How to Get Over a Deep Hurt

by C. Giles

Emotional pain can be overwhelming, and often feels like physical pain, says Robert Emery, Ph.D., professor of psychology at the University of Virginia. A broken heart can literally make you feel as if you have been stabbed in the chest. Whatever has caused you a deep hurt -- be it divorce, rejection or a betrayal -- there is light at the end of the tunnel. The old cliche "time heals all wounds" is true, but you can also take positive steps to get over your hurt.

Embrace your pain, suggests Emery. The natural reaction to emotional pain is anger, because this eases the hurt feelings. This can result in disaster if other people are involved. For example, if you have been deeply hurt by the breakdown of your marriage and you have children, they will suffer if you cannot control your anger. Let yourself really feel your pain and concentrate on this instead of your anger.

Talk to a close friend or family member about how you are feeling. Bottling up the pain won't help you to move on. Talking about it may feel emotionally unnatural, but it may help with the healing process. If you don't feel able to confide in anybody, try putting your feelings down on paper. Keeping a journal can be extremely therapeutic. Seek professional help if you are struggling to cope with the magnitude of your feelings.

Give yourself time to get over your hurt. Be patient with yourself and remind yourself that you won't feel this way forever. Seek comfort from friends and family when you are feeling particularly low -- ask someone to keep you company if you're lonely. Depending on the specific circumstances, it could take weeks or even months before you start to feel better. Over time, the periods you feel better will last longer and become more frequent, advises couples counselor Elly Prior.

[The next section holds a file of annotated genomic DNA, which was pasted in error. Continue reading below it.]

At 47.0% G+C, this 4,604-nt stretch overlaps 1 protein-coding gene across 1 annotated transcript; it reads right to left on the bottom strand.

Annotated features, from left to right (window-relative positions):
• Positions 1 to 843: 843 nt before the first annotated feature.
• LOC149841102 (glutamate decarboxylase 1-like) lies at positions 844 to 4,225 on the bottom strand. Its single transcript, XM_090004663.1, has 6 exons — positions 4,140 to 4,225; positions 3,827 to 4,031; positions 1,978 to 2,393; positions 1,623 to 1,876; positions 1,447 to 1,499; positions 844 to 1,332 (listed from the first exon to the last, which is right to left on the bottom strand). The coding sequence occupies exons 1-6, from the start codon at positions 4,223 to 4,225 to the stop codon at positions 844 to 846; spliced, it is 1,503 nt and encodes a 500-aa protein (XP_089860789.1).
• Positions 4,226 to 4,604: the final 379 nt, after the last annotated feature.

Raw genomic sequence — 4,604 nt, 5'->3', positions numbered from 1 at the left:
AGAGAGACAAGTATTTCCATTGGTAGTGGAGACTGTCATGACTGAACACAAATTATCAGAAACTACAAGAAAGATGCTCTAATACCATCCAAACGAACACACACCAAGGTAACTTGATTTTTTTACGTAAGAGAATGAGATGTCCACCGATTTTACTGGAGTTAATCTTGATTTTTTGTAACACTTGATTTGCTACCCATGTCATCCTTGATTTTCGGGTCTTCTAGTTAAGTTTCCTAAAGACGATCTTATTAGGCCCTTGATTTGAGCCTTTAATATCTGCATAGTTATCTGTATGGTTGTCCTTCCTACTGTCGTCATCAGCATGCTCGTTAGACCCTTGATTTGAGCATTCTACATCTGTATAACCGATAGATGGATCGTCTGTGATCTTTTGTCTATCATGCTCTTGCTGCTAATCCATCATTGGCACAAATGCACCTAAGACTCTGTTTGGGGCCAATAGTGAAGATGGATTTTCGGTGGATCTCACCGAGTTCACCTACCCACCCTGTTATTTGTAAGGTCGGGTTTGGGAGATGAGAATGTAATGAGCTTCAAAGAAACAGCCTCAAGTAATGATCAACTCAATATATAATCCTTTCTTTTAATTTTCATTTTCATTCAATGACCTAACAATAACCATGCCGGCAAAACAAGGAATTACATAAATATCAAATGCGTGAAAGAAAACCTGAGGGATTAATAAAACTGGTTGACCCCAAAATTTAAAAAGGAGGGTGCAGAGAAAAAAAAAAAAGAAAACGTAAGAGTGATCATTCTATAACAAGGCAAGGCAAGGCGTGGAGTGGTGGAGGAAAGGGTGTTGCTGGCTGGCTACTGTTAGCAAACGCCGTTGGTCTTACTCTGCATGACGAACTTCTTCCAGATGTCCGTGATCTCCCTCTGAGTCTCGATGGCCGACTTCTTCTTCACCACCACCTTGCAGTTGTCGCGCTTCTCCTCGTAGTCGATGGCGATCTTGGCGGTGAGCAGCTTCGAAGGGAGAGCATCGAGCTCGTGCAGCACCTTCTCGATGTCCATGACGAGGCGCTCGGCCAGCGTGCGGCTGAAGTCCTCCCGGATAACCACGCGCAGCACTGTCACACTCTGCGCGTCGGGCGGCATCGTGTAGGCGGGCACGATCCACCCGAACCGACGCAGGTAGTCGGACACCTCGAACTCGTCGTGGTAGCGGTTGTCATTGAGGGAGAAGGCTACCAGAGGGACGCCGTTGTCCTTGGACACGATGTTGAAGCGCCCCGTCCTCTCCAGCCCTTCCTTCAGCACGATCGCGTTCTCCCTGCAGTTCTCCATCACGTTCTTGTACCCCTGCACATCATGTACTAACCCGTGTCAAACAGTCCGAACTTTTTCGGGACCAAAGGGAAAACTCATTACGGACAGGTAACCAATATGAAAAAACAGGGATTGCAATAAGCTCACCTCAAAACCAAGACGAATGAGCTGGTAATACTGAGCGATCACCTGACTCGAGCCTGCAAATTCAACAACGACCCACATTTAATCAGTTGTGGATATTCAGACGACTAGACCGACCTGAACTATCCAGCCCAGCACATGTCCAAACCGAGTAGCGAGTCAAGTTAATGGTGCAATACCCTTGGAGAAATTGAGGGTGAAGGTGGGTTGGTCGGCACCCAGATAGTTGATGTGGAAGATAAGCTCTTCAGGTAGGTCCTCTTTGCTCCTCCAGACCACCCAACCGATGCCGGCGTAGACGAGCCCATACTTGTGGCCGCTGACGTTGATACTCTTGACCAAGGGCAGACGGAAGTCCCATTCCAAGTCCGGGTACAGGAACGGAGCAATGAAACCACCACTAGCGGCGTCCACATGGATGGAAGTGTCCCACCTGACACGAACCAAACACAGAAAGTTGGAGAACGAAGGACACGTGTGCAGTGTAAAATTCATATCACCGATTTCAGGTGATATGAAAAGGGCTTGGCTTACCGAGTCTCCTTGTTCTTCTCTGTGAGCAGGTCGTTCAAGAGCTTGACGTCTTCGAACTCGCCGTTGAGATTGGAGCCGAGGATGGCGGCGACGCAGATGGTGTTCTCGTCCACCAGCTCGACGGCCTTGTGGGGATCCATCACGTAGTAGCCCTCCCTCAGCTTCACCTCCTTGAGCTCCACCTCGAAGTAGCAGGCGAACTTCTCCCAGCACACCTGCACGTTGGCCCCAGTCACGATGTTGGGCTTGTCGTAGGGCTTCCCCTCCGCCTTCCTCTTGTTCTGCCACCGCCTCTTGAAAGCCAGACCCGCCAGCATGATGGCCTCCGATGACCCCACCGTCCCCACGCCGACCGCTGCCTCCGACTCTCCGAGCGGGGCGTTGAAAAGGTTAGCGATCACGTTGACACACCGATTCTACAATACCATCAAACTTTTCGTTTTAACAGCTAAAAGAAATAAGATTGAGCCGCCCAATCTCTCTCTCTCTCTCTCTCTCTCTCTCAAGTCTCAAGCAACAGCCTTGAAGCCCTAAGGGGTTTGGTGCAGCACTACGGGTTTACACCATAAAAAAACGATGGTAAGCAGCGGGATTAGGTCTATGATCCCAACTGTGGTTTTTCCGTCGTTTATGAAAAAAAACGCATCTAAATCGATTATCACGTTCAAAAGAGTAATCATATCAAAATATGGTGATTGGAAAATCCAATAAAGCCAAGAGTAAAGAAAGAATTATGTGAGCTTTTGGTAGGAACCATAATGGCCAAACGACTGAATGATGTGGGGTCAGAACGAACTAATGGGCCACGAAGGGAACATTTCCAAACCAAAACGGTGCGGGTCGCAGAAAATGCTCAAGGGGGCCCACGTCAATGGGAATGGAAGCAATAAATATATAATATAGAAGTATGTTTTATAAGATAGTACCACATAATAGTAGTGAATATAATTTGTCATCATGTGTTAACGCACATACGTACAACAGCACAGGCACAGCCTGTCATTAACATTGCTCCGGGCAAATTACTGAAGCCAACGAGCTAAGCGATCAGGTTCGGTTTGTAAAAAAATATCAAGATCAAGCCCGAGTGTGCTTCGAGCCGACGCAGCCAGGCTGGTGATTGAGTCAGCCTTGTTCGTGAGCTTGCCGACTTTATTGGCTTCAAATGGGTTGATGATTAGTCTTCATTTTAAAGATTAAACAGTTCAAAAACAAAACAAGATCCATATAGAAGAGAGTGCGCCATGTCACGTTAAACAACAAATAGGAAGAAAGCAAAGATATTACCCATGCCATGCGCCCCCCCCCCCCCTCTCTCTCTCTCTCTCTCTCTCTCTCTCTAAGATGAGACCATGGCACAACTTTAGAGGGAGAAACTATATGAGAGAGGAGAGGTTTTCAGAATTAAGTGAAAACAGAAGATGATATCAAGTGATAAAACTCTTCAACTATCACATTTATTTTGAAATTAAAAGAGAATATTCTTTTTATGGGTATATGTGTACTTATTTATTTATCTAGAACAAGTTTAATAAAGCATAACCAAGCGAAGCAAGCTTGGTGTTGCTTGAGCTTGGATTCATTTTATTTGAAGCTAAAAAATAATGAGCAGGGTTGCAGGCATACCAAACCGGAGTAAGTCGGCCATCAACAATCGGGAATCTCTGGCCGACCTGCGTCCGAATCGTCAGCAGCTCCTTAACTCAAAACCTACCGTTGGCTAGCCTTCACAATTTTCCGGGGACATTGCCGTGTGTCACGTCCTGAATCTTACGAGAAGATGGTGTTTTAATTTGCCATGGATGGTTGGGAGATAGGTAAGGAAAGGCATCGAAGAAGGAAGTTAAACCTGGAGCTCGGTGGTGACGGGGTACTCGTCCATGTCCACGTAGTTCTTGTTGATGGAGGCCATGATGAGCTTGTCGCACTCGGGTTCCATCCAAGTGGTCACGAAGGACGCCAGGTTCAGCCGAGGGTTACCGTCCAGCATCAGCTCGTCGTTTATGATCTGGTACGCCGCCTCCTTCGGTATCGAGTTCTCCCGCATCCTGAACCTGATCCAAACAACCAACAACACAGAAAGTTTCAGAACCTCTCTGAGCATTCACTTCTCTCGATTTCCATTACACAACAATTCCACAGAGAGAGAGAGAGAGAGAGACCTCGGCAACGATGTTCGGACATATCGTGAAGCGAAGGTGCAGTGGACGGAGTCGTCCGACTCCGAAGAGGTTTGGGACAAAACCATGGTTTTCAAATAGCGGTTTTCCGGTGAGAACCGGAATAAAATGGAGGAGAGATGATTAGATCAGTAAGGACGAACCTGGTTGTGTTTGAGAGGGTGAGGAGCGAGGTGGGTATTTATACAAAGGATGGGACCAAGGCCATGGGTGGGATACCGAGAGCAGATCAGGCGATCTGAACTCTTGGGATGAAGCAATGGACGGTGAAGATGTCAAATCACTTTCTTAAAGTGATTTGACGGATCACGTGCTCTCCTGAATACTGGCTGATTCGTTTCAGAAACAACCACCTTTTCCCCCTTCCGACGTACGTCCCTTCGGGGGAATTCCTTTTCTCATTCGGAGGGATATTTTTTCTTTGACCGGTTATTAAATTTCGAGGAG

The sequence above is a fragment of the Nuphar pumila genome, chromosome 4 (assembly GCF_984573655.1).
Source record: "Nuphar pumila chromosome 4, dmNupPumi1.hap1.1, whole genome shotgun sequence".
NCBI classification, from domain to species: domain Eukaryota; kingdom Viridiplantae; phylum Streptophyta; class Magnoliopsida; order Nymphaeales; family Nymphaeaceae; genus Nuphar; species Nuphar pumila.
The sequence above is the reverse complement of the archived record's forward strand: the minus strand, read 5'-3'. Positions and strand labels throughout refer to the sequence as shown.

Train yourself to focus on the positive, not the negative. Limit negative thoughts to a certain time of the day, and impose a time limit of around 20 minutes, suggests Prior. The rest of the time, occupy your mind with positive thoughts. Spend time with people who make you feel happy and secure and avoid those who are negative influences on you. Plan ahead: Keep a diary and write what you are going to do differently each day to help yourself maintain a positive state of mind, such as doing more exercise or taking a meditation class.

Rebuild your confidence by engaging in activities that make you feel good about yourself. Set achievable goals, beginning with small ones and building up to bigger ones as your self-esteem grows. If you enjoy running, for example, start going for a 10-minute jog every other day. When you feel mentally and physically stronger, increase your running time. Enter a race and raise money for a charity that means something to you by asking family and friends to sponsor you. The sense of achievement will give you the strength you need to cope with whatever life throws at you.

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  • If you are feeling extremely low or are having suicidal thoughts, contact your primary care doctor or mental health professional immediately.

About the Author

C. Giles is a writer with an MA (Hons) in English literature and a post-graduate diploma in law. Her work has been published in several publications, both online and offline, including "The Herald," "The Big Issue" and "Daily Record."

Photo Credits

  • Andrea Morini/Digital Vision/Getty Images